We move towards positive images that we identify with. Imagination is powerful. John Lennon's "Imagine" is not just an enjoyable and touching song. It is also a mental tool that is helping to create the world it describes. It appeals because it resonates with so many of our unexpressed hopes. It is at least possible that if we all connected and shared our deepest dreams about what "Heaven on Earth" would look like, then we would be well on our way to achieving it.
Practical examples of positive engagement
Here are some examples of people and organisations being positive. I hope you find them as inspiring as I do. There are many lessons from these resources that we can take into our own lives, organisations and societies.
Imagine Chicago is an intergenerational project, using appreciative inquiry to engage people across Chicago in thinking about their city and co-creating its future. It has spawned other Imagine projects in cities across the world.
The New group of world servers are people from all walks of like who try to live from a new kind of consciousness. It is set apart from self-consciousness and is more group consciousness. The people who live from this point of view are concerned with the welfare of wholes, with the long-range health of entire systems.
The Pay It Forward Foundation supports practical applications of the idea in quotes. "You see, I do something real good for three people. And then when they ask how they can pay it back, I say they have to Pay It Forward. To three more people. Each. So nine people get helped. Then those people have to do twenty-seven."
Positive Psychology seeks to understand and build the strengths and virtues that enable individuals and communities to thrive. One interesting recent conclusion is that being able to forgive leads directly to happiness in the person or group doing the forgiving.
Positive Ageing is a newsletter that challenges the long-standing view of ageing as decline. It provides resources for understanding aging as an unprecedented period of human development. It has rich and surprising information. For example people who conform to society's expectations of "old people" and "slow down" live eight years less and are much less happy than those who don't "slow down" and do what they want to do, not what is expected.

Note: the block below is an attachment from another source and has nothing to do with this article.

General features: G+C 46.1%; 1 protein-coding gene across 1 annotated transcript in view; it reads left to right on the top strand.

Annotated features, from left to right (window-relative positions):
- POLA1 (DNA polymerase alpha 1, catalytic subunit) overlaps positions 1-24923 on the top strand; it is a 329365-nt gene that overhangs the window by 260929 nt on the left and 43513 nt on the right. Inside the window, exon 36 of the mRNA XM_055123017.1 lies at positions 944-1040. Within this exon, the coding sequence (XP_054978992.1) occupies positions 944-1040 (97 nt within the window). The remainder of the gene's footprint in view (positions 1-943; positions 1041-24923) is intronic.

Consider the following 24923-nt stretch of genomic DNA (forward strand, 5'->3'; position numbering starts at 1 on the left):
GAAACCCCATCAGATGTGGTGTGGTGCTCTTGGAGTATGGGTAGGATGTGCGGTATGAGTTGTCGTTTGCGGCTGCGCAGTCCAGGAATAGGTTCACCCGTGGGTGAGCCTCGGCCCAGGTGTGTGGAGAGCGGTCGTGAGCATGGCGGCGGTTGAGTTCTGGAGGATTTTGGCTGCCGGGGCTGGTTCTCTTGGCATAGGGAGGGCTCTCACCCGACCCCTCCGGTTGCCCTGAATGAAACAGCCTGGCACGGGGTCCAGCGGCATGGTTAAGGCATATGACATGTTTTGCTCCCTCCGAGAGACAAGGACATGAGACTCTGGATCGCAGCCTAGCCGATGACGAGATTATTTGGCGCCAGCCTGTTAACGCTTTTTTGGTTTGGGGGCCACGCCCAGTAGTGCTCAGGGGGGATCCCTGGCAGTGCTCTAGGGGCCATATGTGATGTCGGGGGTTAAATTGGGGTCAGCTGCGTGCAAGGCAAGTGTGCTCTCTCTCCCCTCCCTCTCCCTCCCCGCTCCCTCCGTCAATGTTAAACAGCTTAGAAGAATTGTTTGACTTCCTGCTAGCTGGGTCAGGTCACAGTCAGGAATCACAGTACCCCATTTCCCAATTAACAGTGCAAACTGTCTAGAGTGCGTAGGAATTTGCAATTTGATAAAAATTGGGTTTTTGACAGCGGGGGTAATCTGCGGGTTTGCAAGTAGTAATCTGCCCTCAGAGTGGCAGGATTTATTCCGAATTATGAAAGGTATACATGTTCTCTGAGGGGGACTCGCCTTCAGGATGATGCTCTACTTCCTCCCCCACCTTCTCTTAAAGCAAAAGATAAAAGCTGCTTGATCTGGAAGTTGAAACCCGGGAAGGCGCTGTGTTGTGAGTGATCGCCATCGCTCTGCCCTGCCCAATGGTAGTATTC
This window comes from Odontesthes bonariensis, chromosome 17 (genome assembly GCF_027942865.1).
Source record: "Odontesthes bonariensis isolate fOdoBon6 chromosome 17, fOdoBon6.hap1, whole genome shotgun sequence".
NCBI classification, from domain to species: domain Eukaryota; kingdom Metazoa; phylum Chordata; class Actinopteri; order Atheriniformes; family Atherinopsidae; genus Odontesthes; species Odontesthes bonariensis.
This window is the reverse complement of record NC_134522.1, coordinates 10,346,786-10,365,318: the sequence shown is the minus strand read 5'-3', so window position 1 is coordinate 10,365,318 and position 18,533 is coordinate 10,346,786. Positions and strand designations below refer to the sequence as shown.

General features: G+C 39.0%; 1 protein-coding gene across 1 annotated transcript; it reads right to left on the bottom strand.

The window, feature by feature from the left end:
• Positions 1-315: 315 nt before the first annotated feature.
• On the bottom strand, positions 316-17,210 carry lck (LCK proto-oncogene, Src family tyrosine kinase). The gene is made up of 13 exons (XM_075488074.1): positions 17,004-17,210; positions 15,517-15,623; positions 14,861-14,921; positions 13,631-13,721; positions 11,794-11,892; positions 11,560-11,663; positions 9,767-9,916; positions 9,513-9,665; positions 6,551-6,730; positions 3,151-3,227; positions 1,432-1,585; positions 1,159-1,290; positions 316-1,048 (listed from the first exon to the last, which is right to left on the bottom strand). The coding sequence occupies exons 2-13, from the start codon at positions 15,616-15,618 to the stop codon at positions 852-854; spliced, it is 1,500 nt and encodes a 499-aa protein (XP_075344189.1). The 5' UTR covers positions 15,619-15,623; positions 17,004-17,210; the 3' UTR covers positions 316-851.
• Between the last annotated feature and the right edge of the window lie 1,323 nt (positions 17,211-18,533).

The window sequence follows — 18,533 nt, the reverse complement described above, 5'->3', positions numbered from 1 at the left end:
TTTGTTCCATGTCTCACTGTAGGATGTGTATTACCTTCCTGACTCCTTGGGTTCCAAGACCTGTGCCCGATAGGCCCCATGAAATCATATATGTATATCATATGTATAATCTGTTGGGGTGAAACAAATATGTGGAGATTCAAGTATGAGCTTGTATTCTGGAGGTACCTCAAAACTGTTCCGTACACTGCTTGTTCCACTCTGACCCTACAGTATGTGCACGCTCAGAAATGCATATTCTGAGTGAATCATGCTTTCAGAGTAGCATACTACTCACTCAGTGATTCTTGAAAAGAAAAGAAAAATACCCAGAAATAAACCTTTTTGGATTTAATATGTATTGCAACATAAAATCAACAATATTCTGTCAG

Random acts of kindness foundation. This encourages people to change the world for the better by doing random acts of kindness. "Constant kindness can accomplish much. As the sun makes ice melt, kindness causes misunderstanding, mistrust and hostility to evaporate." Author: Albert Schweitzer
World Good Will aims to stimulate and encourage men and women of goodwill everywhere to establish right human relations between races, religions, nations and classes through intelligent understanding and adequate communication.
What happens if you decide to be positive and it does not work?
I quite like the idea that "There is no such thing as failure, only feedback". This means be positive and take what you can learn from the failure and move on. If you are feeling really brave, try the thought "My life won't be complete until I have failed comprehensively at least twice!" Fear of failure is often much worse than the experience.
Surprisingly, marriages where one partner has failed at business are somewhat more likely to be happy than when one partner is very successful. Busy business people often have no time for relationships. So failure in some things might be a good thing!
Your thoughts on what you would like me to cover are very useful. If you have any ideas of what you would like me to cover, please let me know. I had thought to write the next ones on "networking and consciousness" and on "choice and responsibility". Are these subjects of any interest to you?